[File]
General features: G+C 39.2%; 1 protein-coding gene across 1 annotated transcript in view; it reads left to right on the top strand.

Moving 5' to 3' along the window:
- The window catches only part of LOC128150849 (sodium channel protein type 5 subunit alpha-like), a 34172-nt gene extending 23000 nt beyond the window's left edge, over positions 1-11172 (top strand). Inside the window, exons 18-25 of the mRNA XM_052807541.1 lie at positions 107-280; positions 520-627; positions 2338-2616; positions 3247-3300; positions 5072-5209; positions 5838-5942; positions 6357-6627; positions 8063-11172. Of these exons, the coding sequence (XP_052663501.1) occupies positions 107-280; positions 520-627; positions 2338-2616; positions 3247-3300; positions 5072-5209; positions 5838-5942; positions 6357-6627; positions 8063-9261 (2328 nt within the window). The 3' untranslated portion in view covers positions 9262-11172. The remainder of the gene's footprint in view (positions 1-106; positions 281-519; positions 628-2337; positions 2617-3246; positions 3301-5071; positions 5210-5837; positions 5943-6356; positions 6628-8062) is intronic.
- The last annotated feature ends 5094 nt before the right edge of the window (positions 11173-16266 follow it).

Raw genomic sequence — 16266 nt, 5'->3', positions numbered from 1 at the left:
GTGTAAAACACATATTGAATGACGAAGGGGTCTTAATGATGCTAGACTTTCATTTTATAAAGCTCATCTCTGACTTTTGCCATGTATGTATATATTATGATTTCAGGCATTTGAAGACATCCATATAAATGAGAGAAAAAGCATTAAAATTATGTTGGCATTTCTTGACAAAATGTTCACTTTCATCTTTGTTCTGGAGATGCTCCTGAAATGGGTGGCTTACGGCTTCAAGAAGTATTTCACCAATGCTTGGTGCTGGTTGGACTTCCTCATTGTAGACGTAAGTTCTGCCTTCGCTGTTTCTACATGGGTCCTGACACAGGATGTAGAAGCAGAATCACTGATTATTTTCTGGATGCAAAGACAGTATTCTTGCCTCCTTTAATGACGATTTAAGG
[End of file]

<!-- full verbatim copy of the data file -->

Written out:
General features: G+C 39.2%; 1 protein-coding gene across 1 annotated transcript in view; it reads left to right on the top strand.

Moving 5' to 3' along the window:
- The window catches only part of LOC128150849 (sodium channel protein type 5 subunit alpha-like), a 34172-nt gene extending 23000 nt beyond the window's left edge, over positions 1-11172 (top strand). Inside the window, exons 18-25 of the mRNA XM_052807541.1 lie at positions 107-280; positions 520-627; positions 2338-2616; positions 3247-3300; positions 5072-5209; positions 5838-5942; positions 6357-6627; positions 8063-11172. Of these exons, the coding sequence (XP_052663501.1) occupies positions 107-280; positions 520-627; positions 2338-2616; positions 3247-3300; positions 5072-5209; positions 5838-5942; positions 6357-6627; positions 8063-9261 (2328 nt within the window). The 3' untranslated portion in view covers positions 9262-11172. The remainder of the gene's footprint in view (positions 1-106; positions 281-519; positions 628-2337; positions 2617-3246; positions 3301-5071; positions 5210-5837; positions 5943-6356; positions 6628-8062) is intronic.
- The last annotated feature ends 5094 nt before the right edge of the window (positions 11173-16266 follow it).

Raw genomic sequence — 16266 nt, 5'->3', positions numbered from 1 at the left:
GTGTAAAACACATATTGAATGACGAAGGGGTCTTAATGATGCTAGACTTTCATTTTATAAAGCTCATCTCTGACTTTTGCCATGTATGTATATATTATGATTTCAGGCATTTGAAGACATCCATATAAATGAGAGAAAAAGCATTAAAATTATGTTGGCATTTCTTGACAAAATGTTCACTTTCATCTTTGTTCTGGAGATGCTCCTGAAATGGGTGGCTTACGGCTTCAAGAAGTATTTCACCAATGCTTGGTGCTGGTTGGACTTCCTCATTGTAGACGTAAGTTCTGCCTTCGCTGTTTCTACATGGGTCCTGACACAGGATGTAGAAGCAGAATCACTGATTATTTTCTGGATGCAAAGACAGTATTCTTGCCTCCTTTAATGACGATTTAAGG